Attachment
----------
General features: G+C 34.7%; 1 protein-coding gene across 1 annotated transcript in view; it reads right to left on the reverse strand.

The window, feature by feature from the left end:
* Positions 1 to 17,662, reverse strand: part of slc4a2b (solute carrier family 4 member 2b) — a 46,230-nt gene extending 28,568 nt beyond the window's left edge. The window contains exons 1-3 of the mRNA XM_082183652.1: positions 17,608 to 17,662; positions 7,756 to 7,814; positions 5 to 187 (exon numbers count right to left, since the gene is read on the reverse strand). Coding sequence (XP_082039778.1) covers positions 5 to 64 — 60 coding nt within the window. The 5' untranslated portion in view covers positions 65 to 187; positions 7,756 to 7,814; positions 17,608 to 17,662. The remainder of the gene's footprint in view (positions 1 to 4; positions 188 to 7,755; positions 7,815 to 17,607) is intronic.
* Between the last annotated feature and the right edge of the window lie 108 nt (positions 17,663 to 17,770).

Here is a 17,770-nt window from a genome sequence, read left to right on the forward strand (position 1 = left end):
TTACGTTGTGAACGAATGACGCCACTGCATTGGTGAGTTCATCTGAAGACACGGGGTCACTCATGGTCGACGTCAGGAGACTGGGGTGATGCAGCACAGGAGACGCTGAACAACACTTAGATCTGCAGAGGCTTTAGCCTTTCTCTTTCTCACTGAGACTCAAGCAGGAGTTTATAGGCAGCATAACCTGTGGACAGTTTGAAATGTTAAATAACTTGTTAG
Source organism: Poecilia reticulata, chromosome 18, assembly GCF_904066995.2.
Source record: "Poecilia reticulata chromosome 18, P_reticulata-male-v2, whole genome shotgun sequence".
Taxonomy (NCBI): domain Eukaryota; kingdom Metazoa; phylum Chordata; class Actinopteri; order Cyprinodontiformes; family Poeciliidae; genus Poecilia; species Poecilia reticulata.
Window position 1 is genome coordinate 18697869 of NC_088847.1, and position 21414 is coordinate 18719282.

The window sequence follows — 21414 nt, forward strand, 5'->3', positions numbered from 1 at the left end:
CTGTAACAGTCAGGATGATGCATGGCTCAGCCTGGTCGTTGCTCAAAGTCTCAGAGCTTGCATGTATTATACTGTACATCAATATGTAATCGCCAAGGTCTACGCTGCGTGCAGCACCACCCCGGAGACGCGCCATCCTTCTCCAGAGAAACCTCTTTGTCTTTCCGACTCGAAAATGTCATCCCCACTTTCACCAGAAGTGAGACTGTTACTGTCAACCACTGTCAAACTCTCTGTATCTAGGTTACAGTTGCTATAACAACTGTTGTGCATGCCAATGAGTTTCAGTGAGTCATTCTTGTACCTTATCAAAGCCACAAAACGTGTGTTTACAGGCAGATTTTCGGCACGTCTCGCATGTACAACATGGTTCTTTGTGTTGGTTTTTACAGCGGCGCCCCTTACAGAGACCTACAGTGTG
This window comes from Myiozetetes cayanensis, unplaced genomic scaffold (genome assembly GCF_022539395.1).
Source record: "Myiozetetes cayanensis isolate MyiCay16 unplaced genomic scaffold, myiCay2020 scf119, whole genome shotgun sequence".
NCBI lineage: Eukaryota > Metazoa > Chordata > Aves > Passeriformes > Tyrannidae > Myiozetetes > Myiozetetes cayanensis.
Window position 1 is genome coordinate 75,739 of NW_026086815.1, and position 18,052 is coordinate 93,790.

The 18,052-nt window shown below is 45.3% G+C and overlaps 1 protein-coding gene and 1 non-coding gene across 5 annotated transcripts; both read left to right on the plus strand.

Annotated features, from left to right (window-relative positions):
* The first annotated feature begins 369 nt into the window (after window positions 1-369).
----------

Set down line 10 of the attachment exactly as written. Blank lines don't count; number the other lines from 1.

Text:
Window position 1 is genome coordinate 18697869 of NC_088847.1, and position 21414 is coordinate 18719282.